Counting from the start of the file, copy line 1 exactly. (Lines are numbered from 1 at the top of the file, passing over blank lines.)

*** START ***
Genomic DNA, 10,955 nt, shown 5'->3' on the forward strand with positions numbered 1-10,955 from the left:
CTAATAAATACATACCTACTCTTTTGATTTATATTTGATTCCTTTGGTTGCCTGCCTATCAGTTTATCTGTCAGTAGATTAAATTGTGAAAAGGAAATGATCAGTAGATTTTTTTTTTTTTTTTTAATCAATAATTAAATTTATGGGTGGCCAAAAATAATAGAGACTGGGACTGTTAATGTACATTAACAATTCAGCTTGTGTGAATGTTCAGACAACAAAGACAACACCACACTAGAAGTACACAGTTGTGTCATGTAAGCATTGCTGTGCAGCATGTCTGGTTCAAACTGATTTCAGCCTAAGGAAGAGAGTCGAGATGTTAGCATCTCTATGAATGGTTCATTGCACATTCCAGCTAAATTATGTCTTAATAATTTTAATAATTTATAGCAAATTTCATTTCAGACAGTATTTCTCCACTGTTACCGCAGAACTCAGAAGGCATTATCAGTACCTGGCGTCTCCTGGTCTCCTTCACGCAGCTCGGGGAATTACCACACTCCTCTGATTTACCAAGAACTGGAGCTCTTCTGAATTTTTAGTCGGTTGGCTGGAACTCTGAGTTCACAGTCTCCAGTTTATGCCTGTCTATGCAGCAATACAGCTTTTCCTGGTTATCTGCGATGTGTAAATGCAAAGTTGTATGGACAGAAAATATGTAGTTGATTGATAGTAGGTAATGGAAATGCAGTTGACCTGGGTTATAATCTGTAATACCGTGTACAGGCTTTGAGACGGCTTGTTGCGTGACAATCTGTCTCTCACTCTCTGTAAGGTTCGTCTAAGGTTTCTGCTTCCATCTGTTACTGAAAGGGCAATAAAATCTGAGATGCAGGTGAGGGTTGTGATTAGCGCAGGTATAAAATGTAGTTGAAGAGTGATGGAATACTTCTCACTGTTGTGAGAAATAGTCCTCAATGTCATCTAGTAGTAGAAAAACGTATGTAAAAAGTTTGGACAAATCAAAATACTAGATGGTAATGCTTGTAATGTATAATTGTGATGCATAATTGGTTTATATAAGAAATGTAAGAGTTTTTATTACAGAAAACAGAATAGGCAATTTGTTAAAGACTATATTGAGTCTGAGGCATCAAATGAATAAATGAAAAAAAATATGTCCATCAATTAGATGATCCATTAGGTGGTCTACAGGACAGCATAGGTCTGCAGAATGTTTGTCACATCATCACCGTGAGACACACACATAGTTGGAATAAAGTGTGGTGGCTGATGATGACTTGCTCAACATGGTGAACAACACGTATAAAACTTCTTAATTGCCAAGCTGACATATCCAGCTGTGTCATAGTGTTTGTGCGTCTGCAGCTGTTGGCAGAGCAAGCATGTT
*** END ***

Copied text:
Genomic DNA, 10,955 nt, shown 5'->3' on the forward strand with positions numbered 1-10,955 from the left: